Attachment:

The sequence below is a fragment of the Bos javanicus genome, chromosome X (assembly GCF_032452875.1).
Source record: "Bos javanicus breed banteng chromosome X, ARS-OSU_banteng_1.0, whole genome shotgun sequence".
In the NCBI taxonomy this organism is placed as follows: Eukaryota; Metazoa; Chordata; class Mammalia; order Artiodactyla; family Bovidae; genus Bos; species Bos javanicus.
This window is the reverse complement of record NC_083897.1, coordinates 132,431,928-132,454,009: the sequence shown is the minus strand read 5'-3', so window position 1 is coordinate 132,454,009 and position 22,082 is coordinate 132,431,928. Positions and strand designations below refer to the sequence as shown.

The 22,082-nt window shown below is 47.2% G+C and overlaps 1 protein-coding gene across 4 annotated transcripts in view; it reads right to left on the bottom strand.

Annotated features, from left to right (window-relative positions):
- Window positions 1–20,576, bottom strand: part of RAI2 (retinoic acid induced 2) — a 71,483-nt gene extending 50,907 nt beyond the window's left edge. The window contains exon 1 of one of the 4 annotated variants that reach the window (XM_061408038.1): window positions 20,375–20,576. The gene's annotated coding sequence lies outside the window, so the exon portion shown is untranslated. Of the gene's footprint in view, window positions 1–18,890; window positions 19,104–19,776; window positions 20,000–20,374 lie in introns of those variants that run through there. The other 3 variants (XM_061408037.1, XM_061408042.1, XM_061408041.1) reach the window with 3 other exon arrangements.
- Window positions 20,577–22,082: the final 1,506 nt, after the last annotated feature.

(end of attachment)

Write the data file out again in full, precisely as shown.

The sequence below is a fragment of the Bos javanicus genome, chromosome X (assembly GCF_032452875.1).
Source record: "Bos javanicus breed banteng chromosome X, ARS-OSU_banteng_1.0, whole genome shotgun sequence".
In the NCBI taxonomy this organism is placed as follows: Eukaryota; Metazoa; Chordata; class Mammalia; order Artiodactyla; family Bovidae; genus Bos; species Bos javanicus.
This window is the reverse complement of record NC_083897.1, coordinates 132,431,928-132,454,009: the sequence shown is the minus strand read 5'-3', so window position 1 is coordinate 132,454,009 and position 22,082 is coordinate 132,431,928. Positions and strand designations below refer to the sequence as shown.

The 22,082-nt window shown below is 47.2% G+C and overlaps 1 protein-coding gene across 4 annotated transcripts in view; it reads right to left on the bottom strand.

Annotated features, from left to right (window-relative positions):
- Window positions 1–20,576, bottom strand: part of RAI2 (retinoic acid induced 2) — a 71,483-nt gene extending 50,907 nt beyond the window's left edge. The window contains exon 1 of one of the 4 annotated variants that reach the window (XM_061408038.1): window positions 20,375–20,576. The gene's annotated coding sequence lies outside the window, so the exon portion shown is untranslated. Of the gene's footprint in view, window positions 1–18,890; window positions 19,104–19,776; window positions 20,000–20,374 lie in introns of those variants that run through there. The other 3 variants (XM_061408037.1, XM_061408042.1, XM_061408041.1) reach the window with 3 other exon arrangements.
- Window positions 20,577–22,082: the final 1,506 nt, after the last annotated feature.